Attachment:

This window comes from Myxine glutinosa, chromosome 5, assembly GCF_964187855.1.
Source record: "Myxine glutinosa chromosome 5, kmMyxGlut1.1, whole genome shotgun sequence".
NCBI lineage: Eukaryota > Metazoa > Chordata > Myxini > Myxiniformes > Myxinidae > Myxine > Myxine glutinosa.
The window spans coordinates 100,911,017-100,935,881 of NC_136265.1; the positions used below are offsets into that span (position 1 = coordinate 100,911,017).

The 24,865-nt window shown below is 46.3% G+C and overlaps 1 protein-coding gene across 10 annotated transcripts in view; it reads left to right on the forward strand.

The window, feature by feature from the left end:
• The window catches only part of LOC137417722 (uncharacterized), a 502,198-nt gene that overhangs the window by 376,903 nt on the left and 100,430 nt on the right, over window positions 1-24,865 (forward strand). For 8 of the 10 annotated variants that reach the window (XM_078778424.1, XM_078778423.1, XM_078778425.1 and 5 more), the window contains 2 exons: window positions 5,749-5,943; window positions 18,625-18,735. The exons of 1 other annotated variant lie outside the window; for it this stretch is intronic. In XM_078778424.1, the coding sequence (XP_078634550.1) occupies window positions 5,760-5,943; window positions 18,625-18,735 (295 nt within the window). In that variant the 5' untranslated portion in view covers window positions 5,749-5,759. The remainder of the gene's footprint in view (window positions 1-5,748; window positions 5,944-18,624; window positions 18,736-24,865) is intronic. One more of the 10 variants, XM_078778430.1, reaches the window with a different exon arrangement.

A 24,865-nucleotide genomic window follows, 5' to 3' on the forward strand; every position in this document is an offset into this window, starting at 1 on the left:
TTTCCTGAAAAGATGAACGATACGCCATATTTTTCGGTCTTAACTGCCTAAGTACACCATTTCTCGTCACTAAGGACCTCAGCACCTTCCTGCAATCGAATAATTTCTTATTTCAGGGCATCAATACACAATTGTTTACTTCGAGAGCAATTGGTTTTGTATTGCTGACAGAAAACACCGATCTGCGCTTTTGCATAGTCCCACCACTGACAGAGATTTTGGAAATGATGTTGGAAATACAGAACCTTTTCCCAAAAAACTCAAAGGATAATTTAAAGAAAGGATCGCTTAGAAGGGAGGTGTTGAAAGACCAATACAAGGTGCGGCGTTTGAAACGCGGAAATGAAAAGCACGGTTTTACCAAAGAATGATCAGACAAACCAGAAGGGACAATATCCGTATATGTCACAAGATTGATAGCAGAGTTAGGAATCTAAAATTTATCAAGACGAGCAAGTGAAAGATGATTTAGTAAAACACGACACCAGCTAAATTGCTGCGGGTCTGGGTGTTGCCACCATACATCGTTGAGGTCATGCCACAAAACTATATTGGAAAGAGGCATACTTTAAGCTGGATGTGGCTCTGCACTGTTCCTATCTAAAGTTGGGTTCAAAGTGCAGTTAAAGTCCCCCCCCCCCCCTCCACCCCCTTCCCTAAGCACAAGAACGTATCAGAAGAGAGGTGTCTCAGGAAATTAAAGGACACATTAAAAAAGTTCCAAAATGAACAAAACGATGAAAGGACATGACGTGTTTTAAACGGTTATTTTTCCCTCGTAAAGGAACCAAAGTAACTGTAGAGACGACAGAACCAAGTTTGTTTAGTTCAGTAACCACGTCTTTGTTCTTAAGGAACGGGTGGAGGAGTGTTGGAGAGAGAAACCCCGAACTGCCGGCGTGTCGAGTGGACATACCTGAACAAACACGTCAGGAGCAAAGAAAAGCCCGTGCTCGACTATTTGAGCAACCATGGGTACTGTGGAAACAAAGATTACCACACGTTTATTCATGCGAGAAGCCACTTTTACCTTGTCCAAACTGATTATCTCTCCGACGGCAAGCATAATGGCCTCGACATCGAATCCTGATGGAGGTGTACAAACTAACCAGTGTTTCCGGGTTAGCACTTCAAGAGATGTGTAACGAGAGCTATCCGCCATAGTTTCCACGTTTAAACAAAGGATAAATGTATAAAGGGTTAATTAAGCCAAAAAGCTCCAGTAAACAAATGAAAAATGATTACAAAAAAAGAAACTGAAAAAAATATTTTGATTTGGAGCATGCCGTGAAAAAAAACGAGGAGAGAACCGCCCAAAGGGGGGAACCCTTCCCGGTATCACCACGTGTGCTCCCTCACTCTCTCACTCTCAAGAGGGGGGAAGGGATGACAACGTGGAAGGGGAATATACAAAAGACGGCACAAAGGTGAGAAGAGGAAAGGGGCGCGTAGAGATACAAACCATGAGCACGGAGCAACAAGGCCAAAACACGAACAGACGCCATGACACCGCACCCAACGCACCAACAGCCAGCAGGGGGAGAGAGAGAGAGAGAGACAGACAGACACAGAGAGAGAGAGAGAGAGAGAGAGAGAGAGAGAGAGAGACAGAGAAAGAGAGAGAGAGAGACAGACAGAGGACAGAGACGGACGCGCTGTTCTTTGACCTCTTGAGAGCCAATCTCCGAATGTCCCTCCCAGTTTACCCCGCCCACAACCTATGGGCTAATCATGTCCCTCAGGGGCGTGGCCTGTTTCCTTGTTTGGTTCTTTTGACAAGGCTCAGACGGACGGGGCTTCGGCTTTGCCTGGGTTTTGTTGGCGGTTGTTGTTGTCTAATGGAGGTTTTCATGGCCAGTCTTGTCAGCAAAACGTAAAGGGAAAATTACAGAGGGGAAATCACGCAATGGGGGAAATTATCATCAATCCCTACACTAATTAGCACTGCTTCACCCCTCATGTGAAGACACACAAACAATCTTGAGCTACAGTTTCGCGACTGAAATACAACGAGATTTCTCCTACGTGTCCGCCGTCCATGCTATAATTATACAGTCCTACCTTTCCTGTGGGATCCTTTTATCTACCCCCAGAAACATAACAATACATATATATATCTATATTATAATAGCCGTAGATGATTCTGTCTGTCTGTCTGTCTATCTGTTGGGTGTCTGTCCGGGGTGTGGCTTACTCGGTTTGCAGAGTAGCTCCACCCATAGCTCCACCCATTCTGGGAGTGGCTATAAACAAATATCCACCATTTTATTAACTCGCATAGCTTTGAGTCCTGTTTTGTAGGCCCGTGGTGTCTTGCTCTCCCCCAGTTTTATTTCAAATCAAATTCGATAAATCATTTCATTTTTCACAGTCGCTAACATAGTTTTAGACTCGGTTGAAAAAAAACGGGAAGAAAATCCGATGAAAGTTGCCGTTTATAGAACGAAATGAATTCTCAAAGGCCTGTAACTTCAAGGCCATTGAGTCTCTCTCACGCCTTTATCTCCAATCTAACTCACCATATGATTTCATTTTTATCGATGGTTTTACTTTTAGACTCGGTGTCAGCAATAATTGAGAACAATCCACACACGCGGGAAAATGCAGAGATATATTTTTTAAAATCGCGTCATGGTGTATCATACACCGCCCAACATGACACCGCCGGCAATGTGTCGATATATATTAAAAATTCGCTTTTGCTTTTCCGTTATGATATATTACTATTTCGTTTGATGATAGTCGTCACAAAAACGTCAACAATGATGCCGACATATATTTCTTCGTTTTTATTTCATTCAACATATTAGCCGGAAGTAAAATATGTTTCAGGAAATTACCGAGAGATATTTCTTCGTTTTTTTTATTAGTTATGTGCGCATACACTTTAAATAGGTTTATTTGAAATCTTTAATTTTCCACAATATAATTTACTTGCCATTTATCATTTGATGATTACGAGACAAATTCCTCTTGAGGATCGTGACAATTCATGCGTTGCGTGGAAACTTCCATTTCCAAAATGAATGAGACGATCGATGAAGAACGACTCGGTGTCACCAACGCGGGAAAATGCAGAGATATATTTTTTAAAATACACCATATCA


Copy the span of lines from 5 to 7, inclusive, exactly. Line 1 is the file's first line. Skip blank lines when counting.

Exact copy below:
The 24,865-nt window shown below is 46.3% G+C and overlaps 1 protein-coding gene across 10 annotated transcripts in view; it reads left to right on the forward strand.

The window, feature by feature from the left end:
• The window catches only part of LOC137417722 (uncharacterized), a 502,198-nt gene that overhangs the window by 376,903 nt on the left and 100,430 nt on the right, over window positions 1-24,865 (forward strand). For 8 of the 10 annotated variants that reach the window (XM_078778424.1, XM_078778423.1, XM_078778425.1 and 5 more), the window contains 2 exons: window positions 5,749-5,943; window positions 18,625-18,735. The exons of 1 other annotated variant lie outside the window; for it this stretch is intronic. In XM_078778424.1, the coding sequence (XP_078634550.1) occupies window positions 5,760-5,943; window positions 18,625-18,735 (295 nt within the window). In that variant the 5' untranslated portion in view covers window positions 5,749-5,759. The remainder of the gene's footprint in view (window positions 1-5,748; window positions 5,944-18,624; window positions 18,736-24,865) is intronic. One more of the 10 variants, XM_078778430.1, reaches the window with a different exon arrangement.